Rich, thick, decadent, creamy, all rolled into one amazing dessert recipe. Can you think of anything better? Italian butterscotch budino is just that. A cross between custard and pudding, this show-stopping make-ahead dessert is as easy as it is delicious.
While I am a true lover of chocolate desserts, I honestly think butterscotch is my favorite dessert flavor ever. I have many recipes that showcase butterscotch like blondies, banana bread, pie, and even ice cream, but the velvety texture of budino might make this my best one yet.
What does budino mean?
Budino is the Italian word for pudding. It is really a cross between a pudding and a custard though, as this recipe calls for both the use of cornstarch (like pudding) and egg (like custard). This produces a velvety, thick budino that with the addition of a deep;y flavored butterscotch is as unique as it is delicious.
Like pudding or custard, budino needs time to chill and set up in the fridge, making this a fancy, make-ahead dessert for a dinner party.
The difference between butterscotch and caramel
Butterscotch is basically cooked brown sugar and butter, and then hitting it with cream and vanilla. It is different from caramel in that caramel is made with the browning of white sugar, not brown sugar. I usually find that people are either butterscotch or caramel people…I am butterscotch. This is just a deeper flavor.
This is a good read on the differences.
- Dark brown sugar. I prefer to use dark brown sugar in butterscotch for the deep flavor, but you can use light brown sugar.
- Cornstarch. For thickening, like in a traditional American pudding.
- Heavy cream
- Egg yolks. For thick, rich and extra creaminess, like in a custard base.
- Butter. Adding a bit of butter will round out the budino and give it a gorgeous, glossy shine.
- Vanilla. I use vanilla bean paste, but you can also use extract.
- Salt. Because like caramel, butterscotch flavor is greatly enhanced by the addition of salt.
Italian Budino is as easy to make as any other pudding or custard, even with the addition of butterscotch.
- Start by mixing the brown sugar with the cornstarch and some of the salt.
- Heat the cream and milk and add the vanilla, then stir in the brown sugar corn starch. Cook this until the sugar is dissolved.
- In another bowl, you'll whisk the egg yolks with a bit of additional brown sugar until light and fluffy.
- You will then SLOWLY add some (not all) of the hot cream mixture to the beaten egg yolks. This is called tempering the yolks, which is a delicate way of cooking them so they stay smooth and creamy and don't turn into scrambled egg, while vigorously whisking. Everything goes back into the saucepan and continues being cooked and stirred until it is thick and creamy. I looked for the first decent-sixed bubble to pop up and then I knew it was done.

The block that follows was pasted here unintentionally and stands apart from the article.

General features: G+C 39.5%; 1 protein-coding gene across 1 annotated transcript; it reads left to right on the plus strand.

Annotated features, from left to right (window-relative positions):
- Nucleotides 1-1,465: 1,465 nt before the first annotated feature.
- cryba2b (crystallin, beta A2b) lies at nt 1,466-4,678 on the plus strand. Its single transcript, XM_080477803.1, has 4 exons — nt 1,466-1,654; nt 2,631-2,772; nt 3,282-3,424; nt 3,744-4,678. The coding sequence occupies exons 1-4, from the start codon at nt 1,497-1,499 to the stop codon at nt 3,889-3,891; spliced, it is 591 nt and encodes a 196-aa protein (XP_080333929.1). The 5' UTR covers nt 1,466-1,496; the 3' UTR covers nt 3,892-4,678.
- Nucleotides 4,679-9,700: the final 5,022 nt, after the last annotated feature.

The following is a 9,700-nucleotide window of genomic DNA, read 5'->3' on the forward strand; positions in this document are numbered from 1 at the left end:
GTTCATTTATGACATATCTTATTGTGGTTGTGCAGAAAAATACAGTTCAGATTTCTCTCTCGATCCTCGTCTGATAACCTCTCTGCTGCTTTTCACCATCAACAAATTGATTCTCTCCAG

- After you take the pan off the heat you stir in the butter until melted and incorporated.
The budino has to cool for a minimum of four hours to fully thicken, but can be kept overnight or even up to three days in the fridge, making this the perfect make-ahead dessert recipe.
How to serve
This creamy butterscotch budino is perfectly delicious served by itself with a bit of whipped cream. I make this often for parties because of how easy it is to serve in individual dishes for each guest. Some other ideas for serving:
- As sort of individual parfaits on top of chunks of chocolate brownies (as shown in these pictures. Chocolate and butterscotch go together nicely and it is truly a stunning dessert. I sprinkle some chocolate shavings and a little sea salt on top for a little extra texture.
- A super popular way I often see butterscotch budino recipes is served with salted caramel on the top. While I have not eaten this way, I have no doubt this would be amazing. And this is one of my favorite quick and easy caramel recipes in case you'd like to try it..
I cannot stress how important it is to really whisk while adding the hot milk mixture to the egg yolks. This is essentially cooking the egg, and I promise you, you'll end up with scrambled eggs in your custard if you'd don't do this (it has happened to me before).
Looking for other make-ahead dessert recipes? Try these:
- Sauce pan
- small glass serving dishes
- ⅔ cup packed dark brown sugar
- 2 tablespoon cornstarch sifted
- ¼ teaspoon salt sea salt or kosher
- 3 large egg yolks
- 1 tablespoon brown sugar
- 1 cup heavy cream
- 1 cup milk
- 2 teaspoon vanilla bean paste or extract
- 2 tablespoon butter softened
- In a bowl, whisk ⅔ cup dark brown sugar, cornstarch, and salt. Set aside.
- In a saucepan, heat the cream and milk until just steaming. Add the vanilla bean paste.
- Stir the sugar mixture into the cream and continue mixing until sugar is dissolved. Continue stirring over medium heat until milk/cream is very hot, but not boiling.
- While milk/cream is heating, whisk together the egg yolks and 1 tablespoon dark brown sugar in a separate bowl.
- Gently pour some (like maybe a third) of the hot cream/milk into the yolks. Again, whisk this constantly or you will end up with scrambled egg budino, I promise you.
- Pour the tempered egg mixture back into the pan. Keep the heat on medium, stir continuously until super smooth and thickened and creamy. I looked for the first decent-sized bubble to pop up and then I took it off.
- Move the saucepan off the heat. Stir in the butter until melted, this will make for a rich and shiny pudding.
- Spoon the budino into serving dishes, cover with plastic wrap, and put in fridge to chill and set up completely, at least four hours.